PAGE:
While the average return rate across retailers is 12 percent, 43 percent of shoppers surveyed say they’ve returned clothing items, giving apparel the highest rate. Dissatisfaction over size and color drove 70 percent of clothing returns. For comparison, only 11 percent of those surveyed say they’ve returned shoes, and 12 percent have rejected electronics.
The where of returns
The good news in all of these products flowing back to retailers is it presents an opportunity to prop up their ailing brick-and-mortar locations. More than a third of shoppers (38 percent) said they’d prefer to return in store. The reasons: 47 percent said it’s simply easier and 35 percent like that they can receive credit for the merchandise immediately. And the advantage for stores is of those who do return in store, 28 percent do so with the intention of shopping for something else.
Read more about the challenges related to e-commerce: Retailers are Feeling Boxed In by E-commerce Returns
At 27 percent, apparel shoppers were the most likely to return in store. Compare that to just 16 percent of footwear consumers and 5 percent who have purchased consumer electronics.
The younger the shopper, the more annoying they find the online return process. Almost half of shoppers (48 percent) ages 21 to 29 say online returns are a hassle. That’s double the number in the 30 to 44 age group who feel the same way. Further, 55 percent of those ages 21 to 29 find in-store returns easier, while only between 41 percent and 46 percent of older respondents feel the same way.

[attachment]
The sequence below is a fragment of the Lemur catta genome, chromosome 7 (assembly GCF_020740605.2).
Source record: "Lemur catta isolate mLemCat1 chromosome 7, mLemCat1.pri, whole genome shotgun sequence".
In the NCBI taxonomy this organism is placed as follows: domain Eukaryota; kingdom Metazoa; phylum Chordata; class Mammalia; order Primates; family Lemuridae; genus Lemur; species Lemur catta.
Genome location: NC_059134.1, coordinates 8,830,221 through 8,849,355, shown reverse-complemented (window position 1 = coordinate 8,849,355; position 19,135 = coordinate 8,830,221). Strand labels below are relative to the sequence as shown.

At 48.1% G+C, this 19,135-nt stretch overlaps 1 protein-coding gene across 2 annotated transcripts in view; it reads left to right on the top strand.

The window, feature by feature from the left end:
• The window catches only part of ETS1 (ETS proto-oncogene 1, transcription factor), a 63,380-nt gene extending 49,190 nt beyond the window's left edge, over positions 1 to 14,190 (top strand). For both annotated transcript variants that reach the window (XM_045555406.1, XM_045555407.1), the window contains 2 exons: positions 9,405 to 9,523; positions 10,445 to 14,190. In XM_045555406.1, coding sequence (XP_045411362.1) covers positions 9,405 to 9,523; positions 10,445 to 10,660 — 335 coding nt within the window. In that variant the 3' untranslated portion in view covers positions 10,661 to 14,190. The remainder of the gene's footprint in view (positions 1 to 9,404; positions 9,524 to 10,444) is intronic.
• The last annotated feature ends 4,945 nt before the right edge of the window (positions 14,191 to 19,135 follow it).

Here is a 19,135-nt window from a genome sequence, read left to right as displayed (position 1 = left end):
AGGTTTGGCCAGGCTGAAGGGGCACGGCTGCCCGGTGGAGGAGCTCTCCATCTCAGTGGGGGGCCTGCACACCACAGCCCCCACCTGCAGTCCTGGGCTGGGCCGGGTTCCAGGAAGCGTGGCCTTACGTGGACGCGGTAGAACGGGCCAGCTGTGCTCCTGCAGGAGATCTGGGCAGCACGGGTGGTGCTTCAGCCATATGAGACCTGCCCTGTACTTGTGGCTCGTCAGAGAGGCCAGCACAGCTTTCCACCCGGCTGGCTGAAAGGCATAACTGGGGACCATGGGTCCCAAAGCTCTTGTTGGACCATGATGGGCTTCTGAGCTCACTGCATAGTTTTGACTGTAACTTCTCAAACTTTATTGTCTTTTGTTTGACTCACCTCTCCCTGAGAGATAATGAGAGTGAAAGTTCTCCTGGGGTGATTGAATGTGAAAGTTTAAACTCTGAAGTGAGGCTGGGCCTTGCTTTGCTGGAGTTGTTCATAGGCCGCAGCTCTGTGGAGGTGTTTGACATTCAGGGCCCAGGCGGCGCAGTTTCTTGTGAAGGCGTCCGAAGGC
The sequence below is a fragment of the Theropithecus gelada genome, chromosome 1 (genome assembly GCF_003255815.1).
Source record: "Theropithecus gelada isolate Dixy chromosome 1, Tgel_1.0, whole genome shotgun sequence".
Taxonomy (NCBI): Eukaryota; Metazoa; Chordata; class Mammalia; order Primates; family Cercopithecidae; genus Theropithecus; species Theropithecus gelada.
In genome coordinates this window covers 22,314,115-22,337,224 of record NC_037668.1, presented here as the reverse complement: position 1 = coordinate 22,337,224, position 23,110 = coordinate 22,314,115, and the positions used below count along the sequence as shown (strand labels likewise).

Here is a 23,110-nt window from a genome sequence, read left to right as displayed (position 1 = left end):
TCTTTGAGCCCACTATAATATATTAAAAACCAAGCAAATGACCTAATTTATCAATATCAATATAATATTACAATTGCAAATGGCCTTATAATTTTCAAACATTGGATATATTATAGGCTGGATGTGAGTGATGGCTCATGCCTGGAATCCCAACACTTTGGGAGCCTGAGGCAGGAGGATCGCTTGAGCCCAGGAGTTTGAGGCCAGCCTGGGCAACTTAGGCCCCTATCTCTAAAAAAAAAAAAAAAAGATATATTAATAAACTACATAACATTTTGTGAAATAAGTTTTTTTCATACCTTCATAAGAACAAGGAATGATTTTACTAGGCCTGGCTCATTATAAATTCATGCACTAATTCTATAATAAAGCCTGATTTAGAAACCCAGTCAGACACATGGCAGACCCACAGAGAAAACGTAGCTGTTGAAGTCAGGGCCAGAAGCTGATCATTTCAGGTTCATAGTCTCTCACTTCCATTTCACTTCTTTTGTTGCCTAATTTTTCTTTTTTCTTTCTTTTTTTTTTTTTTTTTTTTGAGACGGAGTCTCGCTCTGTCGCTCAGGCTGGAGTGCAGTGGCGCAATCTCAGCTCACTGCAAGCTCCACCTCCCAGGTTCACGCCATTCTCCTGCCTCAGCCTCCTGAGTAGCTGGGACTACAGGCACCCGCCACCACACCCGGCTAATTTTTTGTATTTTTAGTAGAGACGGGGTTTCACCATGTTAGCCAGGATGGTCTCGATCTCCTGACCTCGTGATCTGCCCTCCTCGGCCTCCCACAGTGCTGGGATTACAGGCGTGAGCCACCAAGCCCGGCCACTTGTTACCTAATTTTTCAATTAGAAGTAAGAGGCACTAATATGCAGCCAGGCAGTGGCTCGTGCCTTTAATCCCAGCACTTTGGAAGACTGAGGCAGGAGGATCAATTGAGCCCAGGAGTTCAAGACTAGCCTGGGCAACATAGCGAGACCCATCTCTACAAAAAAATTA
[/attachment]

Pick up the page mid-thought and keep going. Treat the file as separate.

Fifty-three percent of those surveyed have even kept an item instead of jumping through the necessary hoops to return it. Shoppers report finding it especially cumbersome to have to get a return authorization and to hunt for a box in which to mail the item. What they want is to kept in the loop of the return process and to get updates on the status and when their refunds will be issued.
Amazon and returns
No shopping survey would be complete without the Amazon yardstick.
Seventy-five percent of those who’ve shopped on Amazon reported being happy with returns for goods purchased there. That’s a high rate given that they also say returns made via the site can be onerous. For instance, 74 percent say they needed a return label, compared with 41 percent of consumers who shopped elsewhere. Similarly, 41 percent were required to acquire a return authorization versus only 28 percent who shopped other stores.
But, what keeps them satisfied overall is that the online giant is very good about communicating throughout the process. For instance, compare 45 percent who were informed about the status of their refunds on Amazon versus 25 percent on other sites.
“Other retailers can play offense by making it clear their process is better than Amazon’s, and also by making more of it self-service,” Navar advised.